Karachi, Sept. 7 (Reuters): Pakistani Islamists ruling a key province bordering Afghanistan warned the army today against a crackdown in tribal areas where al Qaida remnants are thought to be hiding, saying it would pit soldiers against the people.
“The government should abandon the idea of a military operation in that sensitive region,” Qazi Hussain Ahmed, a vice president of the six-party Muttahida Majlis-e-Amal alliance (MMA), said in Karachi.
“It will have grave consequences.” He spoke days after helicopter-borne troops were deployed in a remote district of the MMA-ruled North West Frontier Province (NWFP) in what officials say was a routine exercise.
Ahmed said the deployment of such a large number of helicopters was not a routine affair.
Up to 35 military helicopters packed with troops landed in NWFP’s Bannu district some 40 km from the Afghan border on Wednesday. Officials said they could be about to attack remnants of Afghanistan’s former Taliban regime and militants from the al Qaida network taking refugee from the US-led campaign in Afghanistan.
The government said on Friday the exercise was over but local officials said three rockets were fired that night at the airport used by the helicopters.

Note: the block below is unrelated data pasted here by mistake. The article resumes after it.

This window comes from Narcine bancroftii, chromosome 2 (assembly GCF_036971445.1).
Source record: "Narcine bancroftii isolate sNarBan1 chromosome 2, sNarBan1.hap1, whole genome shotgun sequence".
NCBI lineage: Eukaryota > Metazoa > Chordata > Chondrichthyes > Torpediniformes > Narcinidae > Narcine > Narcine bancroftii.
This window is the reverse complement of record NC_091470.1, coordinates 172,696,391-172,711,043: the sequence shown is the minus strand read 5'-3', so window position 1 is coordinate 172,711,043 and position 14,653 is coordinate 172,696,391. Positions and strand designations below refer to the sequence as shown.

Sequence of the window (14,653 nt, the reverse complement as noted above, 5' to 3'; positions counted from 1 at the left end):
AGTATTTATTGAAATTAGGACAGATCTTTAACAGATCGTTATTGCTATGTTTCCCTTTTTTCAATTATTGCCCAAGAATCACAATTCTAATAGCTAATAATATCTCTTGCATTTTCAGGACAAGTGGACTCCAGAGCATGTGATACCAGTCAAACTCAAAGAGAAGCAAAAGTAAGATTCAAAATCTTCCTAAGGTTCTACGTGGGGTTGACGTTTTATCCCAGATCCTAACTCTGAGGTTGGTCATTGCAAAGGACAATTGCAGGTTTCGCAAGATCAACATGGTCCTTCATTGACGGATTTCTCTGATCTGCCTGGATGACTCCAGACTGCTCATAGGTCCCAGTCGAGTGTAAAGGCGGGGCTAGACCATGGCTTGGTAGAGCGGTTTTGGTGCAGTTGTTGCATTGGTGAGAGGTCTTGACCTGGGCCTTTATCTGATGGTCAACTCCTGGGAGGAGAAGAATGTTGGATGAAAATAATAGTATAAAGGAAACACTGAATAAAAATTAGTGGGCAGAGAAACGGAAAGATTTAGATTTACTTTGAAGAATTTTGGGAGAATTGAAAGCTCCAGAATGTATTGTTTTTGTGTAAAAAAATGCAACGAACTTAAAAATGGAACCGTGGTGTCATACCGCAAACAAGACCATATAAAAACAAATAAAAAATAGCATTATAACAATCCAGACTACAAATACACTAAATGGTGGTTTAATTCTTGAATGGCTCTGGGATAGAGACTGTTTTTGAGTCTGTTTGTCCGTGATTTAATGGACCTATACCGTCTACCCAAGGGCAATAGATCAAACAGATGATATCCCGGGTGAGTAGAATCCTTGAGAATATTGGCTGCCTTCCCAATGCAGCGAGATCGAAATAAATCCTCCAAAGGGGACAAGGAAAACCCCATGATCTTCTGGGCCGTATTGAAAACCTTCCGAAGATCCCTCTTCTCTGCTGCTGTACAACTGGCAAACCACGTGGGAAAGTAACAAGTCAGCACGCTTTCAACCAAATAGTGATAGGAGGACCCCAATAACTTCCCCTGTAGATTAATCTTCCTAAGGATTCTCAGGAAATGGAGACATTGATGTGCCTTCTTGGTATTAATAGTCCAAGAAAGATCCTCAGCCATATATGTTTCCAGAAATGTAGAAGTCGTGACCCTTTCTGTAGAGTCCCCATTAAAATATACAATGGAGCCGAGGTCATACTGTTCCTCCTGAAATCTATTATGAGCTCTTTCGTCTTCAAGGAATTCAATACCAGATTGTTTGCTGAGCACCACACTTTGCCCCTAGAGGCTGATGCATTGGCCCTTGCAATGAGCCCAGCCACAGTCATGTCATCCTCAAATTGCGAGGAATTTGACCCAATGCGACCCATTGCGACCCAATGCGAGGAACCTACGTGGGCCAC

Police said the rockets caused no damage and there were no helicopters at the airport at the time. Military spokesperson Major General Shaukat Sultan said the incident was being investigated.
No one claimed responsibility, but many of the fiercely independent Pakistani tribesmen are opposed to the campaign.
Ahmed said the government should stop targeting Arabs, saying its operations against al Qaida were carried out at the behest of the US Federal Bureau of Investigation against people the military had itself trained.
“The Arab mujahideen (holy warriors) came here at the invitation of our governments. They were trained here and used in Afghanistan,” said Ahmed. ”The army would not be acting honourably by targeting them,” he said. “It should refrain from martyring Arab mujahideen.”